Robin’s New Hampshire Garden

Today we’re in Kensington, New Hampshire, visiting with Robin Hess.

Here are some photos from my seacoast New Hampshire garden this September. I have been gardening for about four years and especially love hostas. My garden is mostly sun with hardly any shade, which has been a challenge.

three purple coneflowersConeflowers (Echinacea purpurea, Zones 3–8)

dark purple and cream colored flowerA stunning hybrid daylily (Hemerocallis hybrid, Zones 4–9) with high-contrast purple-and-cream blooms.

light purple flower with delicate petalsWe usually think of hostas (Hosta hybrids, Zones 4–9) as foliage plants, but the flowers can be quite attractive as well.

ornamental grass with small golden plumesThe tawny flower heads of Calamagrostis acutiflora ‘Karl Foerster’ (Zones 5–9) are lined up against a perfect fall blue sky.

bumblebee on lavender blossomLavender (Lavandula sp., Zones 5–9) with late-season blooms is being enjoyed by a bumblebee.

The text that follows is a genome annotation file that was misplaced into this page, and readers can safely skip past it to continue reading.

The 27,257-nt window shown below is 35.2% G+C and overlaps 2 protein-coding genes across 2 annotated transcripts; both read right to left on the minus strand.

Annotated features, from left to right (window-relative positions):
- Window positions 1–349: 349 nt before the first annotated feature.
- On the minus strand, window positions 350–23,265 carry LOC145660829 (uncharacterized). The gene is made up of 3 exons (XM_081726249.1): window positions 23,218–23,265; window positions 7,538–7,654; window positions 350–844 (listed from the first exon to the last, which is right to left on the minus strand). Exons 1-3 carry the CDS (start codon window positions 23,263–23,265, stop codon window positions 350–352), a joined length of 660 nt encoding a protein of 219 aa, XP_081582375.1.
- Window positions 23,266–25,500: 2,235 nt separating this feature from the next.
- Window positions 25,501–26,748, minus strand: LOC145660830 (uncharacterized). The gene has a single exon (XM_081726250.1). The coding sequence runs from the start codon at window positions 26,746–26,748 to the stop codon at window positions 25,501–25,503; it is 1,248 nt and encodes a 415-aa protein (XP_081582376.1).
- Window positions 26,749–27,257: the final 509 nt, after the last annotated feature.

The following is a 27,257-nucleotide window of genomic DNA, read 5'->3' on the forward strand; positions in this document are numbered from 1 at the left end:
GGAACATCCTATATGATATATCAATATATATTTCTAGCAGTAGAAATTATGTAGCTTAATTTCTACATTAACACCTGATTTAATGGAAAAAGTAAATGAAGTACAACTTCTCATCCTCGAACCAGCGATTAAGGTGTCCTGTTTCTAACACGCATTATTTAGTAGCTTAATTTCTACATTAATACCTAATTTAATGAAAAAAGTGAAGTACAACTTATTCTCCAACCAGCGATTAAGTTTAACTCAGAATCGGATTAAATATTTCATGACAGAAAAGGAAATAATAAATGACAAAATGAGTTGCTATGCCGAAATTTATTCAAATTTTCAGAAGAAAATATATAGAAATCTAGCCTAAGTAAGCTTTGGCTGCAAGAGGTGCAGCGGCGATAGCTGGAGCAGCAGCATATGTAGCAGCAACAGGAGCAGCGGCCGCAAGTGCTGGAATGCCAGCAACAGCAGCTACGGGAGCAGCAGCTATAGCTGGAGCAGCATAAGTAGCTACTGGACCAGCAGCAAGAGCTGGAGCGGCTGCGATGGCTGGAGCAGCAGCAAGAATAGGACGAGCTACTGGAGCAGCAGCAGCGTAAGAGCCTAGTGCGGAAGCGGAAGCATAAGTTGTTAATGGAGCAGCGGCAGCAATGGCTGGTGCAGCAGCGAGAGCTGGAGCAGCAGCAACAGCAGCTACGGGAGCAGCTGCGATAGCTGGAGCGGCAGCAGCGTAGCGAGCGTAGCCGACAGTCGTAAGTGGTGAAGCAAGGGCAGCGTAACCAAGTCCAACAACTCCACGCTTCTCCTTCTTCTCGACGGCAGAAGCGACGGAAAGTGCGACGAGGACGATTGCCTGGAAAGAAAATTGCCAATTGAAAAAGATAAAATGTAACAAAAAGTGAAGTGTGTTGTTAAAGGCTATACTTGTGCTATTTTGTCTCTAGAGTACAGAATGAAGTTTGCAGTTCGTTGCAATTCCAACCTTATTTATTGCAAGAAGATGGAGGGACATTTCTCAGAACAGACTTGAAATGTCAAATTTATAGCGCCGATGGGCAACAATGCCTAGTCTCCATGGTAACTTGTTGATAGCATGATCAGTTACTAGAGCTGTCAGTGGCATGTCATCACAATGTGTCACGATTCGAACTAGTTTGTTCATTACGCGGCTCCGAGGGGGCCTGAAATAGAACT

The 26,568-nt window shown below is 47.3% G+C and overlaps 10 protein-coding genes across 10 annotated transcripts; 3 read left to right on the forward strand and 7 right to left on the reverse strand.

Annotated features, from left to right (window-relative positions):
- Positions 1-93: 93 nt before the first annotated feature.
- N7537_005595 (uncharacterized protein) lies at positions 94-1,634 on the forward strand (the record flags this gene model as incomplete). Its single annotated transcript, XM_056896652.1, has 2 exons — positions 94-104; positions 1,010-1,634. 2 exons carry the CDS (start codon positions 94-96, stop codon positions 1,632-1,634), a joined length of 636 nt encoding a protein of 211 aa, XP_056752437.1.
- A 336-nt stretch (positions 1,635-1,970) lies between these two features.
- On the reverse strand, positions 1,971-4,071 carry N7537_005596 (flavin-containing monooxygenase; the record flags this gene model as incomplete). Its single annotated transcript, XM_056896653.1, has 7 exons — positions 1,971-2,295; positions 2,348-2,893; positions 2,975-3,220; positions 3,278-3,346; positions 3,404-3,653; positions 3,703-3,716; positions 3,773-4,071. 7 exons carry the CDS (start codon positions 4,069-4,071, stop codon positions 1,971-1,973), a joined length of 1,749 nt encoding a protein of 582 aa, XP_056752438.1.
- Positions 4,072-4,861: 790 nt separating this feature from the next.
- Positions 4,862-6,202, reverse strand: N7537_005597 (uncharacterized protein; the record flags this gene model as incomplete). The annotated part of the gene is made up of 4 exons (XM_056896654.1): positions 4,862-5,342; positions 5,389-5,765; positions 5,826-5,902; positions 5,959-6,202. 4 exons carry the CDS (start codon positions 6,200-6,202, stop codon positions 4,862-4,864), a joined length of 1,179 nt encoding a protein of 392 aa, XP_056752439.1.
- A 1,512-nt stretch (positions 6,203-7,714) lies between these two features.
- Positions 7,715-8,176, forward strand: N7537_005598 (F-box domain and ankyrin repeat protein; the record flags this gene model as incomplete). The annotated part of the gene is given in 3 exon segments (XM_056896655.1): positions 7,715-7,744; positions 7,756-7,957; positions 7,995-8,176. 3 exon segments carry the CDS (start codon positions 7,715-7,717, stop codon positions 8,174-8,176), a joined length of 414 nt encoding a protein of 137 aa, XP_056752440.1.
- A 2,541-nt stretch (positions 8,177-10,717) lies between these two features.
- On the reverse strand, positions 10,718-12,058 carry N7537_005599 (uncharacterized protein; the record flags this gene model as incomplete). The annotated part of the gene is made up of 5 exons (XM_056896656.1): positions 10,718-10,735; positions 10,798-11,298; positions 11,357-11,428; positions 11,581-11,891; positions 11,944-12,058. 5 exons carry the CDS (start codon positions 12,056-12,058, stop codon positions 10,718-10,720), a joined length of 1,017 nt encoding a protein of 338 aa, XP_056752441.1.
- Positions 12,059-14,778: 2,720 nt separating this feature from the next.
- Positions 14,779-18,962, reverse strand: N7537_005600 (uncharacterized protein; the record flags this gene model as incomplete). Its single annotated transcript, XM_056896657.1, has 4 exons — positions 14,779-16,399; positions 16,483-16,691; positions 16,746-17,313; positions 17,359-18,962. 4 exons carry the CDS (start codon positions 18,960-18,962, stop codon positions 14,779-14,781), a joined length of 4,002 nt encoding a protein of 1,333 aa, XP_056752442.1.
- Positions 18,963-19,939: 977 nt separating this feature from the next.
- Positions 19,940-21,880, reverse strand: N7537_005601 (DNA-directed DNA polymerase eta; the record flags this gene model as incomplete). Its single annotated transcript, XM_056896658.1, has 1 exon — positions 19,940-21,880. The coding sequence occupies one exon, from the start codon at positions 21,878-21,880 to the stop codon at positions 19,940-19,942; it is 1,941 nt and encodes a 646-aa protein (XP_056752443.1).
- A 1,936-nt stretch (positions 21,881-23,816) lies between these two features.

plant with white flowers in front of pink hydrangeaWhite liatris (Liatris sp., Zones 3–8) contrasts with a backdrop of aging hydrangea (Hydrangea paniculata, Zones 3–9).

hydrangea with light yellow flowersHydrangea paniculata ‘Limelight’ (Zones 3–9)

green and dark purple berries on pink stemPokeweed (Phytolacca americana, Zones 4–8) is a native plant that is often considered a weed, but it has a lot of beauty to offer, and its berries are much loved by birds.

flower bud beginning to openA flower bud of rose of Sharon (Hibiscus syriacus, Zones 5–8)

frog sitting on a garden hoseThis last photos is of a gray tree frog taking advantage of the condensation on the garden hose. The frogs “live” in my watering can. After I empty a few cans of water they tend to come out, so I rush back to the place where they live to be sure they don’t end up in harm’s way. They have been hanging out in my watering can for three summers now.

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Published at Tue, 16 Nov 2021 03:00:37 -0500

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